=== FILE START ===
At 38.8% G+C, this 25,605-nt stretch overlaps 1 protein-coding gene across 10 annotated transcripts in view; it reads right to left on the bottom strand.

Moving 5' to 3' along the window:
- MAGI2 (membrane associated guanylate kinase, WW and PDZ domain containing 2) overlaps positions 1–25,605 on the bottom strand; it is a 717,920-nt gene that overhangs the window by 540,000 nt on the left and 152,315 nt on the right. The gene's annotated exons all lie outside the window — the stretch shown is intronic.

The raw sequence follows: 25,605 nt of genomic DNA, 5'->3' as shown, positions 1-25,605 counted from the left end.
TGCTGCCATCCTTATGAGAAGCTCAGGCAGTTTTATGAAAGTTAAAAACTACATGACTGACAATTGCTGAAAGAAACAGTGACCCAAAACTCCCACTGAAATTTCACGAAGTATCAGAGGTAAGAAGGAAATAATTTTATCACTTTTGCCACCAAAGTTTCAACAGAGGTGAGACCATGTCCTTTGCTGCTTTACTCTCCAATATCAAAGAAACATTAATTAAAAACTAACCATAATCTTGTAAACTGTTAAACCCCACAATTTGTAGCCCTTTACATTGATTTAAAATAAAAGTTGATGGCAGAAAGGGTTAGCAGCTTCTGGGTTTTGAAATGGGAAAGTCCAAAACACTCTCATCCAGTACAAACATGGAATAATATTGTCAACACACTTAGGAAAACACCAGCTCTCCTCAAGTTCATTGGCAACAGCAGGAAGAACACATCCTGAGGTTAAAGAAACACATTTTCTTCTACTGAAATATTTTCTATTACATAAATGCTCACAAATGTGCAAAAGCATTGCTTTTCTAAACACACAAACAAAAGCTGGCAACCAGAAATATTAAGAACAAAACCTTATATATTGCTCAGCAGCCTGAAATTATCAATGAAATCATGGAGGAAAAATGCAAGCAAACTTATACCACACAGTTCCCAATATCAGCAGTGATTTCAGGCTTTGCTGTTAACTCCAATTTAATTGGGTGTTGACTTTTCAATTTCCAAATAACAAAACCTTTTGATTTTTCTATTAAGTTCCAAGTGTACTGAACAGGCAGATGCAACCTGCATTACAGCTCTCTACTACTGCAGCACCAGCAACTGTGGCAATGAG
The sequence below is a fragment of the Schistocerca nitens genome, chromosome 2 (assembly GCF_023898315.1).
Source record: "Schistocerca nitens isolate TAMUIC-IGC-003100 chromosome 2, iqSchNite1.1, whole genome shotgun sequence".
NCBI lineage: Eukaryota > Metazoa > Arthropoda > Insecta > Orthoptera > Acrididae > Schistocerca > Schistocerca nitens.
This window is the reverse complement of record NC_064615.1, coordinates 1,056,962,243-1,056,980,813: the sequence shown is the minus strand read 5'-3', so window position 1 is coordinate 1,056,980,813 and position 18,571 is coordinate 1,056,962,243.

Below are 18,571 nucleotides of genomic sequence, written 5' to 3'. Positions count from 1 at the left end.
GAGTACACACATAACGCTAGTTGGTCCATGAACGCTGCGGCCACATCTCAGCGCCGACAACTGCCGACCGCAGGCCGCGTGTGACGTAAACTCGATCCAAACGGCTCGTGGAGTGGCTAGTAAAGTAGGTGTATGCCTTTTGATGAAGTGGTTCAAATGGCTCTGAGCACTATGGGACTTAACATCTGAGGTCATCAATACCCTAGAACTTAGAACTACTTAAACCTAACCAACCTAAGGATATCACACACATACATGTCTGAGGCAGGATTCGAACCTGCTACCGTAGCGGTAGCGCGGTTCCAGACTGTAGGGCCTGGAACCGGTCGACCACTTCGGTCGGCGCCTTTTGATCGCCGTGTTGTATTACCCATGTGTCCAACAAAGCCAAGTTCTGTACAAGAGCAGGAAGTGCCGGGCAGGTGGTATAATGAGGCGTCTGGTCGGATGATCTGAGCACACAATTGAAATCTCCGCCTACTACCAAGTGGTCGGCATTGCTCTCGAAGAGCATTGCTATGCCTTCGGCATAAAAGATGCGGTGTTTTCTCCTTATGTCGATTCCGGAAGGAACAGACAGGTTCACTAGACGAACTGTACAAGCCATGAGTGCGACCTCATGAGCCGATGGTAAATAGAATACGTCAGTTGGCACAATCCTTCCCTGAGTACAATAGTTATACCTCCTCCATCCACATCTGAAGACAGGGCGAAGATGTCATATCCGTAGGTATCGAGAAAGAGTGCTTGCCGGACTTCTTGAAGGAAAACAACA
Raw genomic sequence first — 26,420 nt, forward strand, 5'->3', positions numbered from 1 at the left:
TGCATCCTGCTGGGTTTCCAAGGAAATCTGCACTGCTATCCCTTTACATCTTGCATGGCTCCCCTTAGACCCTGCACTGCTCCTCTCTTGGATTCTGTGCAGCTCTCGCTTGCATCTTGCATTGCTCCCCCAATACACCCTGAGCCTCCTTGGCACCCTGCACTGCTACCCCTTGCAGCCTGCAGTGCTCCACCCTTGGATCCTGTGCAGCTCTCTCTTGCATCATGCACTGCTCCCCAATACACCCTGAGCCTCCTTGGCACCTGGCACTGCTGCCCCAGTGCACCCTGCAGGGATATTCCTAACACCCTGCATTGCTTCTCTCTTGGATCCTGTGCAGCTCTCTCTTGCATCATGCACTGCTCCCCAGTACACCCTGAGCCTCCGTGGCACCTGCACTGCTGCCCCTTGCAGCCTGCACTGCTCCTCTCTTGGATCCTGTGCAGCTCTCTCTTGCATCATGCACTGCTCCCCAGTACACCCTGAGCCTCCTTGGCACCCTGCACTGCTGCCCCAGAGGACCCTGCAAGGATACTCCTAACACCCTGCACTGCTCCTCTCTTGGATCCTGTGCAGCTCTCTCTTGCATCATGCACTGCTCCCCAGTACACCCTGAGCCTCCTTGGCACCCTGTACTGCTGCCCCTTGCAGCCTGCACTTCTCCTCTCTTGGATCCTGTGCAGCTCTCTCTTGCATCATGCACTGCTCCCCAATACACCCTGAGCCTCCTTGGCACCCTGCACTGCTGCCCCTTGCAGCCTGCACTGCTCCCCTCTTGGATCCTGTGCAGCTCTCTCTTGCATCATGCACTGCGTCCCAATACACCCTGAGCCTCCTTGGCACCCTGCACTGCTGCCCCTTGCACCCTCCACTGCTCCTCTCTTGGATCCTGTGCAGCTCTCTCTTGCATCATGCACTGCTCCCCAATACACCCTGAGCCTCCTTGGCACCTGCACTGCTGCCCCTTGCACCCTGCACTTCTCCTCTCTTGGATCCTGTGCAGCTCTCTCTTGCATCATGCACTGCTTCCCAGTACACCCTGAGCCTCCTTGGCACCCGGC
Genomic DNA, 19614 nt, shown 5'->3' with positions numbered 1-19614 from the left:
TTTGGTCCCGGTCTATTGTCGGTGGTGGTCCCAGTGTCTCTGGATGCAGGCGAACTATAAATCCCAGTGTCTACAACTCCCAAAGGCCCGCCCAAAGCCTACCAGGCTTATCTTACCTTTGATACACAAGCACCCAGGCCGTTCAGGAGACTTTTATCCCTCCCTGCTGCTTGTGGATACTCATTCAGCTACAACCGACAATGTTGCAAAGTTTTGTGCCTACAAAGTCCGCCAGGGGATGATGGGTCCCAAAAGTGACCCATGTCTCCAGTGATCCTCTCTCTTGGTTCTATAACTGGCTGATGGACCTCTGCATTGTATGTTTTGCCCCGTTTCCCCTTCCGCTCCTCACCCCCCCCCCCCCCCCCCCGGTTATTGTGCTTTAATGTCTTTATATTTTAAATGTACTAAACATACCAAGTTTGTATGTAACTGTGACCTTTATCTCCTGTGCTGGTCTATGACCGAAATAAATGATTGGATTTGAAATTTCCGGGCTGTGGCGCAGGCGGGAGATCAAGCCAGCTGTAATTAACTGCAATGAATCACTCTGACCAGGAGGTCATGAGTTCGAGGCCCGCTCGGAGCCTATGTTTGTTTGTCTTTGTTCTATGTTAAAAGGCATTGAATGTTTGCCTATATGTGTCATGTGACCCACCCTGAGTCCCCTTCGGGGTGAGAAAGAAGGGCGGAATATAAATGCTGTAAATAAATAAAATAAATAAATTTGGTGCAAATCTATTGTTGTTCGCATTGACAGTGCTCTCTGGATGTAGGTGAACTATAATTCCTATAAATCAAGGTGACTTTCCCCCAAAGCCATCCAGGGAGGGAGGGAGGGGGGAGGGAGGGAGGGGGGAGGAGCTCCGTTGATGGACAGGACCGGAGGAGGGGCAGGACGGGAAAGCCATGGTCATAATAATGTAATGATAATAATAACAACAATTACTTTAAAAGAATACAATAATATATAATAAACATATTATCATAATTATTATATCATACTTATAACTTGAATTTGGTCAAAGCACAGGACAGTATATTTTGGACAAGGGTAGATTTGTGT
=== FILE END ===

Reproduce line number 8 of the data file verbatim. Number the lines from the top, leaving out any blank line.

NCBI lineage: Eukaryota > Metazoa > Arthropoda > Insecta > Orthoptera > Acrididae > Schistocerca > Schistocerca nitens.